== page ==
Silly season or stressful season? Whatever Christmas means to you, we all feel the pressure to be on our A-Game, armed with an arsenal of the years’ achievements (and hopefully enough bubbles to sit through another of Uncle Ralph’s ridiculous rants).
Murray Altham knows the one thing you can’t outsource is your own wellbeing. With “more years behind than ahead”, he places looking after himself at the top of his Christmas wish-list, and so should you! Here are our top five takeaways from his workshop on surviving the festive season in style:
Use the simulator
Ever wished you could predict the future? While it may be impossible to foresee the outcome of your office party, or whether Christmas Day will go as planned, you can use the simulator technique to test-drive tricky situations and make sure you put your best foot forward. You can apply this technique to every aspect of your life, in both personal and professional contexts. Remember, actions follow thought, so take the time to stop and think before you speak (or dirty dance on the tables with Jim from Accounts).
Thank your body for being awesome
Tis the season for indulgence – and the one that often leaves us feeling fa-la-la-la-flabby after uttering ‘just one more [insert edible vice here]’ more times then you care to admit. What follows come January 1 is all too familiar, and we all know tears of guilt just don’t cut it as a salad dressing. But you know what? Your body is amazing. Your cells regenerate at an insane rate every night. Your feet keep you upright even when your mind has given up. Your heart is still beating, despite the probable arterial strain from dunking an entire pack of Monte Carlos in a single cup of tea, and that is something worth celebrating. Instead of dishing out piles of self-loathing, serve yourself an extra helping of self-love this year. And go on, have another Tim Tam.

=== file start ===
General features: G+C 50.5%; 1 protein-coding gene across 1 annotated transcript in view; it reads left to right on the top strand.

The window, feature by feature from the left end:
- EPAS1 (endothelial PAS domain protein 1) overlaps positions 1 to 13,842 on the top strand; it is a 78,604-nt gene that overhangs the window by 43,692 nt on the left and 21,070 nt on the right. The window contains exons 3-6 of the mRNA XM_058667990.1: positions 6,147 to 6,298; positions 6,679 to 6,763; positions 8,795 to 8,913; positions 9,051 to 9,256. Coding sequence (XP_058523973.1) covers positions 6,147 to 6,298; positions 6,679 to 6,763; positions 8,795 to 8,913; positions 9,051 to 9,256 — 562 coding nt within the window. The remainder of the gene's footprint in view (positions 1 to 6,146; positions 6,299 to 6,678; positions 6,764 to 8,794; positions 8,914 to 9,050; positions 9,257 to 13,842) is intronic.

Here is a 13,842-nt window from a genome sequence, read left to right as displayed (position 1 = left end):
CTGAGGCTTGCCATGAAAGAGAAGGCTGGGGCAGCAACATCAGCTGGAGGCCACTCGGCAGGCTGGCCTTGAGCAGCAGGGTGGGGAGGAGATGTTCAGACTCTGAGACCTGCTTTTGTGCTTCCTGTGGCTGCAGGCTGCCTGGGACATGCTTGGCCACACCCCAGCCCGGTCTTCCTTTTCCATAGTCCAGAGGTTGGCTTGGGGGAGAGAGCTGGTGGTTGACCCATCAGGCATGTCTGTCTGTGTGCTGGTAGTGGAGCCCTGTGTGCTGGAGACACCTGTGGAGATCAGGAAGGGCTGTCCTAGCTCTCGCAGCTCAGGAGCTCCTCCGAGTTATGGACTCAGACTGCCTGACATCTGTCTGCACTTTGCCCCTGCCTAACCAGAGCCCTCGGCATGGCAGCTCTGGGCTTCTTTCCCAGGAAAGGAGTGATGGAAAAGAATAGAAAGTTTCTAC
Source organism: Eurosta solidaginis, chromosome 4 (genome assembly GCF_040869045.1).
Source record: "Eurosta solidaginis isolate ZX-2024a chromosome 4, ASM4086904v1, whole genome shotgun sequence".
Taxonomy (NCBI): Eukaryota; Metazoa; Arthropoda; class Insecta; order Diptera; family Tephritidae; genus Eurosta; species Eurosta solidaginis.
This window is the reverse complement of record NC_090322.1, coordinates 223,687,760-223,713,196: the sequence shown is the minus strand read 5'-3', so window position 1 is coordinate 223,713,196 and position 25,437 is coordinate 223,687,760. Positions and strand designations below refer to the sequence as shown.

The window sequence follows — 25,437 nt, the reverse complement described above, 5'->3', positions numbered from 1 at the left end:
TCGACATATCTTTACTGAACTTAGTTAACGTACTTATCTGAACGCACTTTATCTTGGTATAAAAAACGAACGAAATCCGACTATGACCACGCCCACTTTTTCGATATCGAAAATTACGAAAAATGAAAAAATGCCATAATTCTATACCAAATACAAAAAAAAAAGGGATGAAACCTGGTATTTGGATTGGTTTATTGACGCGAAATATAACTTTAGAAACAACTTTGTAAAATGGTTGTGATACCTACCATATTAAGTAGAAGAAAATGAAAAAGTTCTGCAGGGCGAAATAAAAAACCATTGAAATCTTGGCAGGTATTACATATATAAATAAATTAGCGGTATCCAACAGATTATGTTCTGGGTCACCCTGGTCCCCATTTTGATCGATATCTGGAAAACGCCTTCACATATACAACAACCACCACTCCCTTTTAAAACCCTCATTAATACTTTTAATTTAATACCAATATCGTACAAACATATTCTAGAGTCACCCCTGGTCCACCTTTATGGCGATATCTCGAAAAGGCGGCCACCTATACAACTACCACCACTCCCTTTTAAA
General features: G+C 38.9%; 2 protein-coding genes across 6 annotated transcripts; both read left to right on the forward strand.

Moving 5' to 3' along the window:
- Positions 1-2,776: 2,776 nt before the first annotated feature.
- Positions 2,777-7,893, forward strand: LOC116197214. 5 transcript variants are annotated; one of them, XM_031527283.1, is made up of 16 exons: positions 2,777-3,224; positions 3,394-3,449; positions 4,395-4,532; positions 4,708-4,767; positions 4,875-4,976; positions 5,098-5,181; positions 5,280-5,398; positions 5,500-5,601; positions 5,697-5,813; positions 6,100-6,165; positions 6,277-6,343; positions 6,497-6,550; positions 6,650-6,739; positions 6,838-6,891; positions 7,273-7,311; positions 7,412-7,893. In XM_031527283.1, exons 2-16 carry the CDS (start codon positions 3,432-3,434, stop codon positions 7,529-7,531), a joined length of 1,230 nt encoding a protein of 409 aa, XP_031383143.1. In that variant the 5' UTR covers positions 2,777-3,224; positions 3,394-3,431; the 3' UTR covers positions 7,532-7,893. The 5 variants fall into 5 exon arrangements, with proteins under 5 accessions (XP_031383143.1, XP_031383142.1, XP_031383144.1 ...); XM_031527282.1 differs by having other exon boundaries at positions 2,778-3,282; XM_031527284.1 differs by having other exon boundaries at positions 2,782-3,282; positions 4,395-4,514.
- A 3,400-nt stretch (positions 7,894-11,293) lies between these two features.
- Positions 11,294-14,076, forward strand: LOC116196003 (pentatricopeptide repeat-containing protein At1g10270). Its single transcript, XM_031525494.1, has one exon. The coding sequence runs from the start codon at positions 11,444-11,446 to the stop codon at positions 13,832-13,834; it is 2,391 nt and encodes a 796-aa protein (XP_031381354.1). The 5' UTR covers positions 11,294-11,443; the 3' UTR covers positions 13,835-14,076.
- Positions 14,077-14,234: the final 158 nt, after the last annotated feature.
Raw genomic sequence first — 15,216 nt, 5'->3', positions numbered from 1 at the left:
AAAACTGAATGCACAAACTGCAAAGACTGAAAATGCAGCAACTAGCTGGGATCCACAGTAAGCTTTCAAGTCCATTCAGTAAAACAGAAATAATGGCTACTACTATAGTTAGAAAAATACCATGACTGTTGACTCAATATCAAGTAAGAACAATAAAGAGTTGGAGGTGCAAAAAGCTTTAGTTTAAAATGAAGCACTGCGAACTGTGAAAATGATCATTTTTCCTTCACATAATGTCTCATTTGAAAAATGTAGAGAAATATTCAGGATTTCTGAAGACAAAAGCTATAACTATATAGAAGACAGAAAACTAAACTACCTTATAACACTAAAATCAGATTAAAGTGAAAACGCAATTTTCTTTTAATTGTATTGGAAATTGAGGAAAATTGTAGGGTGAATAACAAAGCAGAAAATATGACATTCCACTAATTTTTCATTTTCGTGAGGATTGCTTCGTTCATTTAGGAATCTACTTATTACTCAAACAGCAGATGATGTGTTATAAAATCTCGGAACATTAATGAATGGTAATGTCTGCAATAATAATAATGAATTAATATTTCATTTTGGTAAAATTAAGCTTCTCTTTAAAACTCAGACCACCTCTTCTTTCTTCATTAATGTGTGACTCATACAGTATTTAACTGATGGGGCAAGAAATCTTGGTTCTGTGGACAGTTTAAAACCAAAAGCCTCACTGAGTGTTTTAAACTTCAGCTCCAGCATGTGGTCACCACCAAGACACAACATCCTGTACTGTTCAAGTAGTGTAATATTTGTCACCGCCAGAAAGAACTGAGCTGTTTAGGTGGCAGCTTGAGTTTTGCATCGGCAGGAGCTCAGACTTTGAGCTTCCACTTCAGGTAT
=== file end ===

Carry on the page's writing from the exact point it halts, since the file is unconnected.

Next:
‘There you are’ not ‘Here I am’
Nothing like a bit of passive-aggressive competition to keep things interesting over Christmas Lunch. Yes, Sally, we know your only child is a superstar. Stellar grades, going to Nationals for hockey, netball and calisthenics, and still manages to spend every other weekend sitting in on Nana’s sewing circle. We. Get. It. You are an amazing mother, and your kid is a (very talented) over-achiever who will no doubt crack soon under the pressure you heap upon her. We all feel the need to rattle off our accolades, but this can be so exhausting, especially if your year hasn’t been much to write home about (which, by the way, is just fine). The unspoken rivalry between siblings, ex-spouses, cousins and even our past selves can make Christmas that much more stressful. This year, take a different approach. Instead of thinking ‘Here I am’, try ‘There you are.’ Your family may drive you crazy, but rather than compete over who had the most successful year, take a step back and admire the achievements of others for a change. You might find yourself appreciating Sally in a way you never thought you could.
Give up your need to be right
This one can be very tricky, especially when you know Uncle Ralph’s opinions on marriage equality are fundamentally wrong. But rather than bring down the mood at the table (you know how teary Angela can get after a single shandy), sometimes it is wiser to swallow your pride, and simply let it slide. Pro tip: Never disagree – instead, try saying ‘that’s one way of looking at it,’ or even a pleasant ‘OK.’ The festive season is about coming together. Leave the political debates for Question Time.
Take the time to rejuvenate
Less burn-outs, more BBQ-offs. If you suffer from Burnt Chop Syndrome, and often find putting others first leaves you at the bottom of the tree, the Festive Season can leave you feeling more drained than Aunt Marg’s brandy sauce. Don’t feel like you have to play a role. If you don’t want to do presents this year, don’t do them. Focus instead on being present. When you feel great, everyone around you benefits, so make sure you remember to look after yourself, and take the time to recharge over the holidays.
Follow these fool-proof tips from Murray Altham to survive (and thrive) in the weeks to come.
From all of us here at Event Associates, have a safe and merry Christmas!